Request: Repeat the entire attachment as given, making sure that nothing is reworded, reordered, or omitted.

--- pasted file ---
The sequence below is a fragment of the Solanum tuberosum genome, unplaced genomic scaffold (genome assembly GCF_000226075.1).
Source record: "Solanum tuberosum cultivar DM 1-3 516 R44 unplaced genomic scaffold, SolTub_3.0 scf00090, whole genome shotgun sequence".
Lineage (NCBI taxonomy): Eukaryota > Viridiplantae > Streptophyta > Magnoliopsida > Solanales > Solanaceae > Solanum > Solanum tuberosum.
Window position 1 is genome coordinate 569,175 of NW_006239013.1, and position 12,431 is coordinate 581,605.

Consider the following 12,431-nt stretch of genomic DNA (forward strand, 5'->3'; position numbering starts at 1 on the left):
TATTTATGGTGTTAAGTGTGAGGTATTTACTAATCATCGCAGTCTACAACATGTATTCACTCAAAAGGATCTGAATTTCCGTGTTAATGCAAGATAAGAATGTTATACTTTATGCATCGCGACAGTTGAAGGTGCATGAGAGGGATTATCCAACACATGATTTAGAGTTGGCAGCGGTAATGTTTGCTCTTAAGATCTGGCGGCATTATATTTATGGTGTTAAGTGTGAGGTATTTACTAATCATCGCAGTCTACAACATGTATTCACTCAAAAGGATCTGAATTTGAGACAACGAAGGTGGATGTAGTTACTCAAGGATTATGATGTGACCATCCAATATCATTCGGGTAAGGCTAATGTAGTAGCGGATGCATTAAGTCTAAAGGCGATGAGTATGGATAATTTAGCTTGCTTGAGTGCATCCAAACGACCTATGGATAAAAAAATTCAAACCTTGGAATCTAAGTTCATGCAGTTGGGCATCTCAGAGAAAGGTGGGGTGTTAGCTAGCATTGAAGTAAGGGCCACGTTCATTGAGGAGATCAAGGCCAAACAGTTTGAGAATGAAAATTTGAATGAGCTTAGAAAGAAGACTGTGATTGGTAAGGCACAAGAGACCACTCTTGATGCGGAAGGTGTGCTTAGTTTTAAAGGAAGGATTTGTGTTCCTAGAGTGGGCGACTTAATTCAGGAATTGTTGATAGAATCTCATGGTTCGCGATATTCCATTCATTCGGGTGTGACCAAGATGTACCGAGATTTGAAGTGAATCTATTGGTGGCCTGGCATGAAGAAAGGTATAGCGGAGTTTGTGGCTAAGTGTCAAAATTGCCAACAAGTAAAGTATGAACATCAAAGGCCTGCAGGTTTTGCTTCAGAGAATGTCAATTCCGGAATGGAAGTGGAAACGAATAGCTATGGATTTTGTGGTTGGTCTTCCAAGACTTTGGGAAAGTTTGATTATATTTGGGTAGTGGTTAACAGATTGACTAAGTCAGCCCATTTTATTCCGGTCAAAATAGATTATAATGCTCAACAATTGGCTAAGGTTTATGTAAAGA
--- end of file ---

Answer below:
The sequence below is a fragment of the Solanum tuberosum genome, unplaced genomic scaffold (genome assembly GCF_000226075.1).
Source record: "Solanum tuberosum cultivar DM 1-3 516 R44 unplaced genomic scaffold, SolTub_3.0 scf00090, whole genome shotgun sequence".
Lineage (NCBI taxonomy): Eukaryota > Viridiplantae > Streptophyta > Magnoliopsida > Solanales > Solanaceae > Solanum > Solanum tuberosum.
Window position 1 is genome coordinate 569,175 of NW_006239013.1, and position 12,431 is coordinate 581,605.

Consider the following 12,431-nt stretch of genomic DNA (forward strand, 5'->3'; position numbering starts at 1 on the left):
TATTTATGGTGTTAAGTGTGAGGTATTTACTAATCATCGCAGTCTACAACATGTATTCACTCAAAAGGATCTGAATTTCCGTGTTAATGCAAGATAAGAATGTTATACTTTATGCATCGCGACAGTTGAAGGTGCATGAGAGGGATTATCCAACACATGATTTAGAGTTGGCAGCGGTAATGTTTGCTCTTAAGATCTGGCGGCATTATATTTATGGTGTTAAGTGTGAGGTATTTACTAATCATCGCAGTCTACAACATGTATTCACTCAAAAGGATCTGAATTTGAGACAACGAAGGTGGATGTAGTTACTCAAGGATTATGATGTGACCATCCAATATCATTCGGGTAAGGCTAATGTAGTAGCGGATGCATTAAGTCTAAAGGCGATGAGTATGGATAATTTAGCTTGCTTGAGTGCATCCAAACGACCTATGGATAAAAAAATTCAAACCTTGGAATCTAAGTTCATGCAGTTGGGCATCTCAGAGAAAGGTGGGGTGTTAGCTAGCATTGAAGTAAGGGCCACGTTCATTGAGGAGATCAAGGCCAAACAGTTTGAGAATGAAAATTTGAATGAGCTTAGAAAGAAGACTGTGATTGGTAAGGCACAAGAGACCACTCTTGATGCGGAAGGTGTGCTTAGTTTTAAAGGAAGGATTTGTGTTCCTAGAGTGGGCGACTTAATTCAGGAATTGTTGATAGAATCTCATGGTTCGCGATATTCCATTCATTCGGGTGTGACCAAGATGTACCGAGATTTGAAGTGAATCTATTGGTGGCCTGGCATGAAGAAAGGTATAGCGGAGTTTGTGGCTAAGTGTCAAAATTGCCAACAAGTAAAGTATGAACATCAAAGGCCTGCAGGTTTTGCTTCAGAGAATGTCAATTCCGGAATGGAAGTGGAAACGAATAGCTATGGATTTTGTGGTTGGTCTTCCAAGACTTTGGGAAAGTTTGATTATATTTGGGTAGTGGTTAACAGATTGACTAAGTCAGCCCATTTTATTCCGGTCAAAATAGATTATAATGCTCAACAATTGGCTAAGGTTTATGTAAAGA